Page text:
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Religious Freedom Is China's Paper Dove

Even though China passed last year their Regulations on Religious Affairs - "regulations that state Chinese citizens have a constitutionally guaranteed right to freedom of religious belief" - China's persecution of worshipers - particularly Christians - is experiencing a crescendo rather than recess. Fred Stakelbeck has a detailed look at the situation.
In China’s Hebei province, the Catholic population has come under attack. In December, a Rome-based, Catholic news agency reported that nine priests of China’s underground Roman Catholic Church were arrested during Christmas prayer celebrations for meeting in a location not sanctioned by Beijing. Earlier, the brutal beating and hospitalization of several nuns by a group of local police officials and street thugs provided another example of how religious freedoms continue to suffer under the oppressive fist of Chinese President Hu Jintao.

In addition to the recent arrests and beatings, six Catholic bishops have either disappeared or been detained over the past several months. Bishop Jia Zhiguo was detained by state officials for not keeping activities such as the celebration of the Mass and distribution of sacraments more “discreet.” Christian religious training schools have been raided in Jiangxi province in an effort to discourage membership and the publication of religious literature such as Bibles and their possession have been strictly prohibited.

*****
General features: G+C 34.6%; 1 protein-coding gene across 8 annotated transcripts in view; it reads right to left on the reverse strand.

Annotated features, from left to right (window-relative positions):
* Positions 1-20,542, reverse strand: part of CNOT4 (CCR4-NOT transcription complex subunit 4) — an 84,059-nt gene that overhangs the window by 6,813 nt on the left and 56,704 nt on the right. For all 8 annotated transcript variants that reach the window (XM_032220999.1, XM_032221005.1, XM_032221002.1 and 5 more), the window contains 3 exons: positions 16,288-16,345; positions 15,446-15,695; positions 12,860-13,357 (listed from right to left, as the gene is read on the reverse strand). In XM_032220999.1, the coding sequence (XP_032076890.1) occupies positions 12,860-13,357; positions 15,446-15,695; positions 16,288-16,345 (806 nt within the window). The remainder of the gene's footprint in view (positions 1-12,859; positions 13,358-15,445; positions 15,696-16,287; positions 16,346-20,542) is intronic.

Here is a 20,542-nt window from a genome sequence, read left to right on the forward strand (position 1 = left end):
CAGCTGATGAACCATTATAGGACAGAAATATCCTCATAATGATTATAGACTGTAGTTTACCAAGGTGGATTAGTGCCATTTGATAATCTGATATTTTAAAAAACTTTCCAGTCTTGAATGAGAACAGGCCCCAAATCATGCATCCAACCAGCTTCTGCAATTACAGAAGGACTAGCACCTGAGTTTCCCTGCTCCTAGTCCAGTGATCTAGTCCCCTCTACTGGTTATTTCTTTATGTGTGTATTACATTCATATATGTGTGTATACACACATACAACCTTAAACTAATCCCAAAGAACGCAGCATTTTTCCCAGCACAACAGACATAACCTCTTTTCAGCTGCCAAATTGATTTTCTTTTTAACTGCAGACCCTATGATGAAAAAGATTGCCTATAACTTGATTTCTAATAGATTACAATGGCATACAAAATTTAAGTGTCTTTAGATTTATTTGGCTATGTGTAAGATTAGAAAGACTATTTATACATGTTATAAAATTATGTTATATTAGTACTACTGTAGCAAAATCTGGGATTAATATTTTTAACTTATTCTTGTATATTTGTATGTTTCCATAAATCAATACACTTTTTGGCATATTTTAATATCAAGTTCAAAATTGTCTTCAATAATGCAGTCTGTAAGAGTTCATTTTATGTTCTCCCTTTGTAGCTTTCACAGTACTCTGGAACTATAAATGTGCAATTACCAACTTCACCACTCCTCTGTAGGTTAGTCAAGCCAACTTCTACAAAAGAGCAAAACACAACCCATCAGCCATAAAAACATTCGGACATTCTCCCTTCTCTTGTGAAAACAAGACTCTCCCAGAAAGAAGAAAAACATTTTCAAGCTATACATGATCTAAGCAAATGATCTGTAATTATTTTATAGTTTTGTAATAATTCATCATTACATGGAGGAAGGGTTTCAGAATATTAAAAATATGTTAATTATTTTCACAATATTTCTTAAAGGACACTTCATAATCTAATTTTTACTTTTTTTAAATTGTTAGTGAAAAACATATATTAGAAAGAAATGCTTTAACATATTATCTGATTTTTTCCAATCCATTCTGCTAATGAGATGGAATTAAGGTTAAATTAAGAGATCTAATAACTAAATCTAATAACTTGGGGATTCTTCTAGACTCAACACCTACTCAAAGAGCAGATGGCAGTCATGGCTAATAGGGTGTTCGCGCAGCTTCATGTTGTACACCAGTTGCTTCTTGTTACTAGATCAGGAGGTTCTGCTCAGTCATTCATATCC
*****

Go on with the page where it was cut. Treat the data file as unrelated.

This month, the arrest of three female Christian church leaders in northeastern China by about 30 police officers and security officials from the government’s Religious Affairs Bureau for violation of the government’s policy of permitting worship only in official churches gained international attention. The three women were subsequently sentenced to 15 days of administrative detention and submitted to involuntary “re-education.” Taken collectively, these are not innocuous actions, rather, they point to a continued trend by Beijing to suppress and intimidate.
China's religious freedom illusory as Iran's electoral democracy. While Iran holds elections with candidates limited to those approved by the ruling mullahs in the Guardian Council, China professes religious freedom with worship only legal in state-approved centers.

While many Chinese military analysts have referred to the United States as a 'Paper Tiger,' religious freedom is clearly China's 'Paper Dove.'


Empowering her people at a personal level is the last thing that China wants, and I find my practice of Christianity to be very empowering.

I know there is a considerable Muslim population in China that is also closely controlled by the government. The Muslims there allow female imams, which I find interesting.

although this sickens me to read. I think we need to keep in mind that China's is so sub divided, and persecution goes on daily for reasons like "you do not belong to our tribe"...etc.

China is a dangerous place for most "minority" groups.